Grant suspension jeopardizes welfare of gaming communities
Author: - September 25, 2009 - Updated: September 25, 2009
To: The Honorable Moe Keller
Chairman, Joint Budget Committee
Colorado General Assembly
Dear Madame Chairman:
The purpose of this letter is to voice our opposition to the governor’s recent proposed suspension and redirection of funds from the Local Government Limited Gaming Impact Program, in addition to other funds such as the Waste Tire Program to the state’s general fund. On Aug. 25, 2009, Gov. Bill Ritter announced a budget-balancing plan to close a $3 million to $18 million revenue shortfall in the current state budget. As part of that plan, the governor announced a proposed suspension of $5.5 million in Gaming Impact Grants designated by the people of this state to local governments and social service agencies to counter the negative impact of gaming on communities. The governor has proposed to move these funds into the general fund, rather than provide them to local communities.
The Local Government Limited Gaming Impact Program (LGLGI) was created by statute in 1997 to provide financial assistance to local communities battling documented gaming impacts from limited stakes gambling which are significant in draining community resources. Statutory authority for the LGLGI program is found in C.R.S. 12-47.1-1601 and 1602, which sets forth which local governments are eligible for funding, creates the Local Government Limited Gaming Impact Advisory Committee and authorizes the executive director of DOLA to make funding awards. The geographic eligibility for the LGLGI Program includes the counties of Gilpin and Teller as well as the eight counties contiguous to these two counties: Boulder, Clear Creek, Douglas, El Paso, Fremont, Grand, Jefferson and Park. In addition, counties containing tribal lands where limited stakes gaming occurs are also included within the eligibility area, including Archuleta, La Plata and Montezuma counties.
Studies reflect clear correlations between casino gaming and increased child abuse and neglect. It is not uncommon for children to be found abandoned on casino premises or neglected in cars while parents are inside gaming. Likewise, local law enforcement agencies experience increased calls for service to dangerous crimes such as DUI and serious assaults as gaming participants travel to and from the casinos. First responders such as fire and emergency personnel must respond, and prosecutors are needed to take the cases to court.
The impact of the suspension of the grants in the Pikes Peak Region alone will be staggering. El Paso and Teller County recipients such as Court Appointed Special Advocates (CASA), the District Attorney, TESSA, Teller County Sheriffs Office, and many other agencies and local governments anticipate over $3 million (from the grants) in the upcoming 2009-2010 fiscal year. Without these funds, the local communities of El Paso and Teller counties will experience the following:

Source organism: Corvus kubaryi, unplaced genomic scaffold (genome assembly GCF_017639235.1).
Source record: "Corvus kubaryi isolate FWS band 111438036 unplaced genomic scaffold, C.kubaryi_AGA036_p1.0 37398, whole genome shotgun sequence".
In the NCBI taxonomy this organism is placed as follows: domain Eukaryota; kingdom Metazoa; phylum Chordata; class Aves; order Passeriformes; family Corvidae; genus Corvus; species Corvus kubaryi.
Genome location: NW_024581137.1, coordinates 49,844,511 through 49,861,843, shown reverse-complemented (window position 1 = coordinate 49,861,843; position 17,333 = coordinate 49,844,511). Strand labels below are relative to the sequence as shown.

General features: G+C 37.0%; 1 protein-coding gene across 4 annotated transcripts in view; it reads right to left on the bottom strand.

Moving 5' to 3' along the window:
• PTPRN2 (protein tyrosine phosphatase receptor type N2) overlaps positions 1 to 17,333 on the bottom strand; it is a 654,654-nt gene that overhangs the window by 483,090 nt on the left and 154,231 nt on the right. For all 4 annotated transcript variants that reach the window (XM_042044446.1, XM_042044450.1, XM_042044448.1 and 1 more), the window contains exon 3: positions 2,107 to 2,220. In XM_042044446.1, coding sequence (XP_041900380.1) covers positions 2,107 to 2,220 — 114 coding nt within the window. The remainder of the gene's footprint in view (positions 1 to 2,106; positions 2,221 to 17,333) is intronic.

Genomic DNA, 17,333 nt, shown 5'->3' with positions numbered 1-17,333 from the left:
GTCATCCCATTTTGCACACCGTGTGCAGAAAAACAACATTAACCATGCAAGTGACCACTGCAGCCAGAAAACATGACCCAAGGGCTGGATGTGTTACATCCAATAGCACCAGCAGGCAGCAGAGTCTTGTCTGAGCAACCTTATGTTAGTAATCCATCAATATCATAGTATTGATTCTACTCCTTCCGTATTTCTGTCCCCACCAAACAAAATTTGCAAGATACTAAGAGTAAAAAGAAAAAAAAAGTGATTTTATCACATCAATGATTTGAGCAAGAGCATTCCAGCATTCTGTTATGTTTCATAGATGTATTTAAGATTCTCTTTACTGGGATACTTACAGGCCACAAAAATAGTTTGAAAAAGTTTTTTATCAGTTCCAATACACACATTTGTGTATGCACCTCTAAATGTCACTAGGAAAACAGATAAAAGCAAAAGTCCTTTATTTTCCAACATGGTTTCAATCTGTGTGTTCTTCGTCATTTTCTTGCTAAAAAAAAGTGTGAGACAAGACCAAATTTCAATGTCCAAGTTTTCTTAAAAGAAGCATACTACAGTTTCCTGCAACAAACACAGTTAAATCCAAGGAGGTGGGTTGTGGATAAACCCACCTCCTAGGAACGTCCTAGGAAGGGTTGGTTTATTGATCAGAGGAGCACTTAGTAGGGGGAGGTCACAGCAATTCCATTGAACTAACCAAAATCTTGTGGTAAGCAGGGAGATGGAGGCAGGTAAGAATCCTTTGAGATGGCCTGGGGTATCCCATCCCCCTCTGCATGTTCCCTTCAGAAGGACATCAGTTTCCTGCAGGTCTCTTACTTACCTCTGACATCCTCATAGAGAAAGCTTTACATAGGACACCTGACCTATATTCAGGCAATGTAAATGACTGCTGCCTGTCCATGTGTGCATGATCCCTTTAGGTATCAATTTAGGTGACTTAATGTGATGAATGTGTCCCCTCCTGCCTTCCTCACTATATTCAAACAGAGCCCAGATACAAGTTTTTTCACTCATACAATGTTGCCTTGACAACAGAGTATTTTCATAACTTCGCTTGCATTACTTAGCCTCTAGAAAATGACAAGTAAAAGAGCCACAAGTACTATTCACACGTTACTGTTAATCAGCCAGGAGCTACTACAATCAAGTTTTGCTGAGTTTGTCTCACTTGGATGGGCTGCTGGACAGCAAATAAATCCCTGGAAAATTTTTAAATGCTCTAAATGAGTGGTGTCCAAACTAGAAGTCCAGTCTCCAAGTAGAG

• The loss of nine full-time District Attorney staff members assigned to prosecute cases involving child abuse, DUI, assault and embezzlement;
• The lack of advocacy services for dozens of children whose caretakers have abused or neglected them while gaming;
• Cancellation of counseling and safety planning for more than 60 victims of domestic violence abused by offenders involved in gaming;
• Loss of funding for four Teller County Sheriff’s Office deputies who patrol the highways and maintain public safety;
• A dramatic decrease in the availability of health care to uninsured families affected by gaming;
• A severe reduction in repairs to local roads and bridges, which bear the brunt of casino patrons’ travel.
In 1997, when the law providing for these grants was enacted, the people of the state of Colorado, through their elected representatives, recognized and respected the absolute need to mitigate the negative effects of gaming and specifically provided for these funds to be used therefore. In 2008, voters reaffirmed their support for limited stakes gaming, but also retained the statutory authorization of funds to mitigate the impact. To now suspend these funds both undermines the will of the people and their expectation that their local agencies would have the resources necessary to battle gaming impacts.
Moreover, the suspension of proposed funds by the governor is uniquely devastating in that it is not a partial funding cut but a simple request to “tighten the belt.” Rather, the governor’s proposal removes the funding in its entirety, effectuating a 100 percent budget cut for local communities for gaming impact. In these difficult economic times, social service agencies, law enforcement and other government departments are especially ill-equipped to absorb such drastic reductions in budget and funding. For example, if the governor’s proposal is accepted, Teller County residents would be left with only one ambulance (to cover) 400 miles of highway. This could mean that ambulance services for residents would be not minutes, but hours, away.
Gaming Impact funds are vital to the effort of local law enforcement, health care organizations and social service agencies to ensure that the innocent victims of gaming and the local citizens receive the services and care they were promised.
The Board of County Commissioners, El Paso County, requests that you reject Gov. Ritter’s proposal to suspend Gaming Impact Grants and to help ensure that the fight continues against the negative impacts of gaming to local communities.
El Paso County Commissioners:
Jim Bensberg (chair)
Sallie Clark (vice chair)
Wayne W. Williams